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Indie Or Not, Who Gets The Money?

October 31st, 2012 | 1 Comment | Categories: Musing on Music · New Music Strategies |

picture of money by Alejandro Jopia from Flickr, used under a CC license. Via Twitter, I just saw this article from The Atlantic Wire.

The headline reads “There’s No Money in Indie Music: Cat Power Is Broke”

As a pair of statements, the former supposedly being proved by the latter, it’s disingenuous nonsense – there’s clearly LOADS of money to be made from an indie record landing in the top 10… But there are some massive questions over why the artist who made the record isn’t getting enough of it to live on. This article answers pretty much none of those, so the ‘sky is falling’ conclusion encapsulated in the title is nonsense.

What’s far more likely to be true is that ‘chart success’ costs more than it makes. The kind of marketing/promo push that any label does if that’s their target is so insanely expensive and wasteful, that there’s nothing left over to actually pay the artist. This too is conjecture, but it’s a darn sight more likely than the assertion that a record that lands in the US top 10 has made no money…

Those of us who value sustainability over the lottery of spending big to try and make it back on chart-style success just don’t spend that money in the first place. We rely on word of mouth, on slow growth and on the ability to keep making new music as our method for getting the word out and growing an audience. There’s nothing inevitable about the ‘need’ to spend ruinous amounts on radio pluggers, magazine ads, billboards, spotify ads, cover-mount CD promos… If you manage your own career, all of those things can be measured on their own merits per project, and the people who perform those services can be asked for some kind of evidence of ‘return on investment’ before working with them, …unless they are all ‘in house’ services provided by your label who bill you for them (meaning: recoup them from earnings on the record before you start getting any money from it) without asking for your agreement on any of it…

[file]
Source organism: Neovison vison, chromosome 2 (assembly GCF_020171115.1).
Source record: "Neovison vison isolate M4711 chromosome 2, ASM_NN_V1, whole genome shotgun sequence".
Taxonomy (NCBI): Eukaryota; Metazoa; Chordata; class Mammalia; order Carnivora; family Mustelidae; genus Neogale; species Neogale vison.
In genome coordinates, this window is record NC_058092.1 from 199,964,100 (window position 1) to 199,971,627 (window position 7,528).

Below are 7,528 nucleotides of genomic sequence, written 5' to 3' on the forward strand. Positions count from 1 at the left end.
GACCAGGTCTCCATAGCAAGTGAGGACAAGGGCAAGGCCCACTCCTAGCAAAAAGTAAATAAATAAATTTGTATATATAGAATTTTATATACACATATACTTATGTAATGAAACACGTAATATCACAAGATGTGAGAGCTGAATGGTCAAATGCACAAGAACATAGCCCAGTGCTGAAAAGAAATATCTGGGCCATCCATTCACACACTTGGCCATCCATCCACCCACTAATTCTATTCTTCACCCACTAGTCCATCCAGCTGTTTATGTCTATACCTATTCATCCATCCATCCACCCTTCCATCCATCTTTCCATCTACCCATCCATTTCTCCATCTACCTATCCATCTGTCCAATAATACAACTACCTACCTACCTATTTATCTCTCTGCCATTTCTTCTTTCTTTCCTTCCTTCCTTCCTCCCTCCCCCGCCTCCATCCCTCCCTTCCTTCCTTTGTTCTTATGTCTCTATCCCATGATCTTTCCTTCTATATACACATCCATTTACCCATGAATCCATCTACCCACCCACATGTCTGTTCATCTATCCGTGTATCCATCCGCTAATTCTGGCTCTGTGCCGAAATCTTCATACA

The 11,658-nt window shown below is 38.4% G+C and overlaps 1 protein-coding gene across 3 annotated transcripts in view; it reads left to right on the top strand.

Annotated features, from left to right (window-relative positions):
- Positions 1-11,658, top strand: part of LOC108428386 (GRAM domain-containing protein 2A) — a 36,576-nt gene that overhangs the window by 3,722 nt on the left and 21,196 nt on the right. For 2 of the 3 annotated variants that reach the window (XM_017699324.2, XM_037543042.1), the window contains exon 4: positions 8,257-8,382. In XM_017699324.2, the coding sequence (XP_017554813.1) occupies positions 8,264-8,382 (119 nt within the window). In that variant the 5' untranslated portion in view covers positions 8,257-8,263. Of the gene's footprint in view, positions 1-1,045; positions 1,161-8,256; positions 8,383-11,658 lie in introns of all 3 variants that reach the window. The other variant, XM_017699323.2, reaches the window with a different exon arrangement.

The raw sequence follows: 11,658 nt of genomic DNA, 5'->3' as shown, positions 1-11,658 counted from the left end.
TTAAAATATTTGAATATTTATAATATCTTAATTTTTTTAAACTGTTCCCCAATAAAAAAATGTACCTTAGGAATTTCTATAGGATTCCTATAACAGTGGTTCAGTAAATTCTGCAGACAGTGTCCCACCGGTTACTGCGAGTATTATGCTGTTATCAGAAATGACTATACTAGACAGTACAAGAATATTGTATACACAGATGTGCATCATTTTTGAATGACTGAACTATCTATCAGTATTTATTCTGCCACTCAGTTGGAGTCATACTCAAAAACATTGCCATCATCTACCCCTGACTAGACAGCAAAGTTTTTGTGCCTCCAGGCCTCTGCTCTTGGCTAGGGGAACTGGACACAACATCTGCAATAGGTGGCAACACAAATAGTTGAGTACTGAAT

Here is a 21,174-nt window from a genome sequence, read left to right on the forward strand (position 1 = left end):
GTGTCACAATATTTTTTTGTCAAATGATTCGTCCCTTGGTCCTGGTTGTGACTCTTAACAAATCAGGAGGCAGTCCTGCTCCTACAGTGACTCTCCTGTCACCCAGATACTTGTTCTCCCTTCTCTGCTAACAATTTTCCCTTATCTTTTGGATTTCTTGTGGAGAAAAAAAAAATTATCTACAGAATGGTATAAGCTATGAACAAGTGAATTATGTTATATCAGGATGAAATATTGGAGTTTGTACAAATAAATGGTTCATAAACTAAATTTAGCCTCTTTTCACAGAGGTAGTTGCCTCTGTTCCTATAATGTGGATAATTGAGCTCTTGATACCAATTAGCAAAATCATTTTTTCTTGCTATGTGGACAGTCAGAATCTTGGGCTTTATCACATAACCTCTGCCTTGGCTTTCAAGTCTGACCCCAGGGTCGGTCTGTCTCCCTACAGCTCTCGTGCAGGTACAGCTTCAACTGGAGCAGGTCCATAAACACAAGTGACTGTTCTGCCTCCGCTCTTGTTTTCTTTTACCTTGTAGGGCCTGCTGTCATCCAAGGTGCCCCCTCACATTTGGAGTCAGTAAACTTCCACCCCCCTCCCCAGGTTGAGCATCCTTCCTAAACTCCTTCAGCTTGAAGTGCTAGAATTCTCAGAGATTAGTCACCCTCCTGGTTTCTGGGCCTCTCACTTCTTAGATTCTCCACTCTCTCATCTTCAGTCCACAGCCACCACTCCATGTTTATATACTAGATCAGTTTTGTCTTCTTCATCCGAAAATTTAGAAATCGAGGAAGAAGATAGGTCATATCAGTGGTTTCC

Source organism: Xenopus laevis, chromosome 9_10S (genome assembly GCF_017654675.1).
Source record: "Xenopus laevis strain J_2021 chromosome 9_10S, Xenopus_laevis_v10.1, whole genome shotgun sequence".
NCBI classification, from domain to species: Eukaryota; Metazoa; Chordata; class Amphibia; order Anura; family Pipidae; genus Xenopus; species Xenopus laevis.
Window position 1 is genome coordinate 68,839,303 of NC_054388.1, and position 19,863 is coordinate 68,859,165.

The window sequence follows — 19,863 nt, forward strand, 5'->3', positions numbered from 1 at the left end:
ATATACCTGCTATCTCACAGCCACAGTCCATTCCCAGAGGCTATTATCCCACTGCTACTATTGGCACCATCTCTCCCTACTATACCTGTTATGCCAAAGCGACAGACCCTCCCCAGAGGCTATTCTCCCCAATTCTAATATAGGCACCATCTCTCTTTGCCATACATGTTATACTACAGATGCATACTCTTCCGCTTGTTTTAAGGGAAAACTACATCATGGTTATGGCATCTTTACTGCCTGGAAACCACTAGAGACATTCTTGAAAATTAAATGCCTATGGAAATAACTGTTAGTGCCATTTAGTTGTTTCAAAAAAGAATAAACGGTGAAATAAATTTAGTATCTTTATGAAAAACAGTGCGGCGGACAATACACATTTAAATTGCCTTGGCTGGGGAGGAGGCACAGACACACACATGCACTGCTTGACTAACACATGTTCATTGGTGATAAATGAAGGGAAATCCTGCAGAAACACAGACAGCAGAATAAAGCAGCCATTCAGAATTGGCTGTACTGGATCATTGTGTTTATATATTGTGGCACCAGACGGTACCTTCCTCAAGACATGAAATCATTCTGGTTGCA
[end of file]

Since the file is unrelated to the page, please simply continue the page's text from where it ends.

So there’s a cautionary tale in here, and quite possibly a deeply sad story for the singer in question relating to her medical costs and/or the mismanagement of her earnings by her label/management/representation (I REALLY hope she gets all of this sorted out), but to suggest that a top 10 selling album has made no money is bullshit. The question is, who has it made money FOR?

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